The objective of this project is to demonstrate and validate the performance of a fluorine-free, 100% bio-based fire suppression hydrogel for Class A and B fires over current fluorine-based aqueous film-forming foam (AFFF) products. Specifically, it will be tested for fire suppression performance and environmental toxicity against Military Specification (MILSPEC) MIL-PRF24385F(2), Fire Extinguishing Agent, AFFF Liquid Concentrate, for Fresh and Sea Water as well as National Fire Protection Association (NFPA) 18A standards and requirements. The project will also include a baseline engineering design and life cycle cost analysis (LCCA) to retrofit existing AFFF-based fire suppression systems and equipment at DoD installations to support the hydrogel.
The hydrogel is a fluorine-free fire suppression material that is comprised of U.S. Food and Drug Administration (FDA) certified food-grade ingredients and has been certified 100% bio-based by both the U.S. Department of Agriculture (USDA) and Underwriters Laboratory Environment (ULE). Its bio-based nature eliminates many of the current concerns of surrounding fluorine-based surfactant foams for fire suppression – specifically, the current regulatory concern of per- and poly-fluorinated alkyl substances (PFAS). The material is applied in water of any pH level, with concentrations comparable to AFFF (2 to 5% by volume), to form a hydrogel that seals flammable liquids from oxygen sources and, unlike foam, can stick to vertical and horizontal surfaces allowing firefighters to generate a safe path of egress. Using the hydrogel, firefighters should be able to knock-down fires faster than when using water alone, while reducing water usage. In its dry form, the hydrogel has an advertised shelf life of 25 years.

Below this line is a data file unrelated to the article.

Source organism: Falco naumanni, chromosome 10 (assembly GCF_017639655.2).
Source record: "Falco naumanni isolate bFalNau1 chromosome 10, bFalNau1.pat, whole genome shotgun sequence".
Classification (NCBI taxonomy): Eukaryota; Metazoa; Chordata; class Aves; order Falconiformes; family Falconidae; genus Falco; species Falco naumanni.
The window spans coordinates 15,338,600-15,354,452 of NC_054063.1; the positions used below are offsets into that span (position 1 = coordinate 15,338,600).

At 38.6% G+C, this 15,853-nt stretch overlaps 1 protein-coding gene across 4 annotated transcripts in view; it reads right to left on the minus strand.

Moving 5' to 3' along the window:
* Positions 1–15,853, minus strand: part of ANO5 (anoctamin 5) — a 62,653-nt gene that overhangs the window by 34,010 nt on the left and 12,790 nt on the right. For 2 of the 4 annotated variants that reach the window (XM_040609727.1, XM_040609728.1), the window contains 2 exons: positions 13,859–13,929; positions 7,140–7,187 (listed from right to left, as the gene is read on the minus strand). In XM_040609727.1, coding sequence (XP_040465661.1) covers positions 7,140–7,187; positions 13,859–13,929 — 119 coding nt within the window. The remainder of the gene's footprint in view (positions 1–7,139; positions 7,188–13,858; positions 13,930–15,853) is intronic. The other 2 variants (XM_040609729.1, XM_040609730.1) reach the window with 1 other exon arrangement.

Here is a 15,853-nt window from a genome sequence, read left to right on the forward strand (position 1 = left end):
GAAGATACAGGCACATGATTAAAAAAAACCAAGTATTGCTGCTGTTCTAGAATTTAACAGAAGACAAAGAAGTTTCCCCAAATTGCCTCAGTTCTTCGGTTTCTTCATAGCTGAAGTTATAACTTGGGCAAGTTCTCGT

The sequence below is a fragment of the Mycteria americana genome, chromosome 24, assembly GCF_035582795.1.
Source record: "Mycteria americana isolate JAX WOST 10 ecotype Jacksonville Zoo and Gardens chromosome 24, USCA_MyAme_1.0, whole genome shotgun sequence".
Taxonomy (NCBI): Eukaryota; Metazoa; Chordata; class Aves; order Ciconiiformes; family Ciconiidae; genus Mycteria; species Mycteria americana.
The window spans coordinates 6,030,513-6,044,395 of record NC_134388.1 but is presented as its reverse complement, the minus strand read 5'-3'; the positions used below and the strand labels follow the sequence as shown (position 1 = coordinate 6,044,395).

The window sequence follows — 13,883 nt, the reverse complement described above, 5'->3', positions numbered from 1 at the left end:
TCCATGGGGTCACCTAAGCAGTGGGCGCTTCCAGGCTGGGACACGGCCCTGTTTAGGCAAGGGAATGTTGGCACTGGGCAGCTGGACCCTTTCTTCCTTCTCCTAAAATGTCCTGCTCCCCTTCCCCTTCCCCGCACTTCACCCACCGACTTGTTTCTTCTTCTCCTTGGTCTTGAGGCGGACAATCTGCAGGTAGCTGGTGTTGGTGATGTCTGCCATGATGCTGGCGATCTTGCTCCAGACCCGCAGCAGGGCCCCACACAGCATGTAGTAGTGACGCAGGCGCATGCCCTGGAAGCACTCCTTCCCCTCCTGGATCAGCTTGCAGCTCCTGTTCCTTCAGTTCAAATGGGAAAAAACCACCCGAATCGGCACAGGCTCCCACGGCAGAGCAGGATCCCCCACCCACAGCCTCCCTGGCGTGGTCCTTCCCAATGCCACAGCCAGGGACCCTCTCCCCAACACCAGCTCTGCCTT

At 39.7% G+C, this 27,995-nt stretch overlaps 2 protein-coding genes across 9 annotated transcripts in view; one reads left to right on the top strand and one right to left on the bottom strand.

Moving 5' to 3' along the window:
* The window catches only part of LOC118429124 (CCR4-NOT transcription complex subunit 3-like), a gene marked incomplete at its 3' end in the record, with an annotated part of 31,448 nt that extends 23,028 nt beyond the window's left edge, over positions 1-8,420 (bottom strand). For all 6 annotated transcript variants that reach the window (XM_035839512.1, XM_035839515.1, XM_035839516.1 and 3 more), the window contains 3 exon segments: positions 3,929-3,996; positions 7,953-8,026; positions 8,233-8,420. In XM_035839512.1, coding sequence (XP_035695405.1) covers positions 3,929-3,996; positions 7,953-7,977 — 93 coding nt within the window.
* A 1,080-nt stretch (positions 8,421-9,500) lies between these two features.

A pilot rapid response dispensing system will be built for the demonstration along with a baseline system with minimum retrofit requirements, which will be used to estimate the cost to retrofit existing DoD AFFF fire suppression systems. The hydrogel’s fire suppression capabilities will be tested on fuels currently in use by the Department of Defense (DoD) and commercial facilities with a focus on JP-8, Jet A, and gasoline. These tests will validate the hydrogel's fire suppressant capabilities and benign environmental and toxicity properties against the MILSPEC for incumbent 3% AFFF products. The demonstrations will be coordinated in collaboration with the Texas Army National Guard (TXARNG) and take place at one of three possible TXARNG military facilities (Austin Bergstrom International Airport (ABIA) Armed Forces Reserve Center (AFRC) in Austin, TX, Grand Prairie Army Aviation Support Facility (AASF) in the Dallas-Fort Worth metroplex, or Ellington Field in Houston, TX). These tests will also characterize the costs to operate, maintain, and restock the hydrogel in order to inform the LCCA analysis.
The hydrogel does not contain surfactants that are detrimental to plant and aquatic life or contain PFAS, and it does not contain super absorbent polymers. The hydrogel could reduce the time and cost for cleaning up equipment and the environment after a fire-related incident. If successfully demonstrated and validated, it may have a lower economic cost to DoD as well as no environmental liabilities or concerns.